return code;
    public Object[] getParams() {
        return params;
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This will allow us to use those parameters in the messages*.properties files:

BAD_CONFIG=Incorrect application configuration. User info: {0}
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Oh, and we have to pass those arguments to the MessageSourcewhen we ask for the translation:

String userMessage = messageSource.getMessage(exception.getCode().name(), exception.getParams(), request.getLocale());
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To see the entire app running, checkout this commit, start the SpringBoot class and navigate to http://localhost:8080.

Reporting General Errors

When should we use the GENERAL error code?

When it comes to what error messages to display to users, many good developers are tempted to distinguish between as many errors they can detect. In other words, they will consider that their users need to be notified about each and every failure cause. Although putting yourself in the shoes of your users is usually a good practice, in this case, it's a trap.

You should generally prefer displaying an opaque general-purpose error message, like "Internal Server Error, please check the logs". Consider carefully whether the ~developer~ user can do anything about that error or not. If not, do not bother to distinguish that particular error cause, because if you do, you'll have to make sure you continue to detect that error cause from then on. It may be simpler today, but who knows in 3 years... It's a good example of unnecessary and unforeseen long-term maintenance costs.

Best Practice: Avoid displaying the exact error cause to your users unless they can do something to fix it.

Honestly, if the application configuration is corrupted, can the user really fix that? Probably not. Therefore we should use new MyException(ErrorCode.GENERAL) or another convenience constructor overload new MyException() which does the exact same thing.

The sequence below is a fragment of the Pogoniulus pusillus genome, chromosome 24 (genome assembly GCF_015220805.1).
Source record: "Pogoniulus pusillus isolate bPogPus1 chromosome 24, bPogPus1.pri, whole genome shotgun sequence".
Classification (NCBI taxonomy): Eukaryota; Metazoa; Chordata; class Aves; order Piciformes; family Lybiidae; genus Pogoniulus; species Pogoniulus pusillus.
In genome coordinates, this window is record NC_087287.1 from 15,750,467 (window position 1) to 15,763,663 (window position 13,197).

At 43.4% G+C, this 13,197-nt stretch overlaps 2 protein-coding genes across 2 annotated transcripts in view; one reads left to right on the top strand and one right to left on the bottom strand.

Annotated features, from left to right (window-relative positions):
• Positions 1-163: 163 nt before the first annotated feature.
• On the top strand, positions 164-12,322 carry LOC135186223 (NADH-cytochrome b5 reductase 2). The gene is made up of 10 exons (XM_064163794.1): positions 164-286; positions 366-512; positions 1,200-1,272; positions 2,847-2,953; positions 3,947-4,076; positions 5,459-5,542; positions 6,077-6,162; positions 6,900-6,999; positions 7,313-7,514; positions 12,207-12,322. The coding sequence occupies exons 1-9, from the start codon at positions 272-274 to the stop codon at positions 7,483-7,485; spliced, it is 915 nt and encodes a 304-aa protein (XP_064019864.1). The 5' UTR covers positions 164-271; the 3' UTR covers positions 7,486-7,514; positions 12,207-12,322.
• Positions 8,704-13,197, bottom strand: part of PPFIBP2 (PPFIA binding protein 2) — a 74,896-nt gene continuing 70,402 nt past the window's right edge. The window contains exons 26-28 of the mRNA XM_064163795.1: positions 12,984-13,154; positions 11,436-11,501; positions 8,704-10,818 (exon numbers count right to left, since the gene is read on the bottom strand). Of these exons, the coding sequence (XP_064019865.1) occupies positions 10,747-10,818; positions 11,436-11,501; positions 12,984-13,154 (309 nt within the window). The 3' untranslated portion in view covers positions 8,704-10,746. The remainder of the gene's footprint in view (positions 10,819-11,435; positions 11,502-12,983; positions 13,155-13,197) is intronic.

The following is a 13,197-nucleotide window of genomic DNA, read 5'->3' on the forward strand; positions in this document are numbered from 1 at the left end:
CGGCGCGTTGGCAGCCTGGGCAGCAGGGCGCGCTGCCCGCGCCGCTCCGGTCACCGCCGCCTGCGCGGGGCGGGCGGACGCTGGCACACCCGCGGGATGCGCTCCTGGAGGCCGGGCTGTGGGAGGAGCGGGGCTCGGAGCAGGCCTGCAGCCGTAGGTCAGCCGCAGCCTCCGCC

We can simplify it even more, and directly throw new RuntimeException("debug message?"...). Sonar may not be very happy about it, but it's the simplest possible form.

But what if there's no additional debug message to add to the new exception? Then your code might look like this:

} catch (SomeException e)
    throw new RuntimeException(e);
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Note that I didn't log the exception before re-throwing. Doing that is actually an anti-pattern, as I will explain in a future blog post.

But look again at the code snippet above. Why in the world would do you catch that SomeException? If it were a runtime exception, why don't you let it fly-through? So SomeException must be a checked exception and you're doing that to convert it into a runtime, invisible one. If that's the case, then you have another widely used option: throw a @SneakyThrows annotation from Lombok on that method to effectively let the checked exception propagate invisibly down the call stack. You can read more about this technique in my other blog post.

One last thing: we need to enhance our Global Exception Handler to also catch any other Exception that slips from a RestController method, like the infamous NullPointerException. We need to add another method:

public String handleAnyOtherException(Exception exception, HttpServletRequest request) {
    String userMessage = messageSource.getMessage(, null, request.getLocale());
    log.error(userMessage, exception);
    return userMessage;
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Note that we used a similar code to the previous @ExceptionHandler method to read the user error messages from the same .properties file(s). You can do a bit more polishing around, but these are the main points.


  • Use concise exception messages to convey debugging information for developers
  • Catch-rethrow-with-debug-message to display more data in the stack trace
  • Only define new exception types in case you selectively catch them
  • Use an error code enum to translate errors to users
  • If needed, add the incorrect user input in the exception parameters and template your error messages
  • We implemented a Global Exception Handler in Spring to catch, log and translate all exceptions slipped from HTTP requests (+internationalized)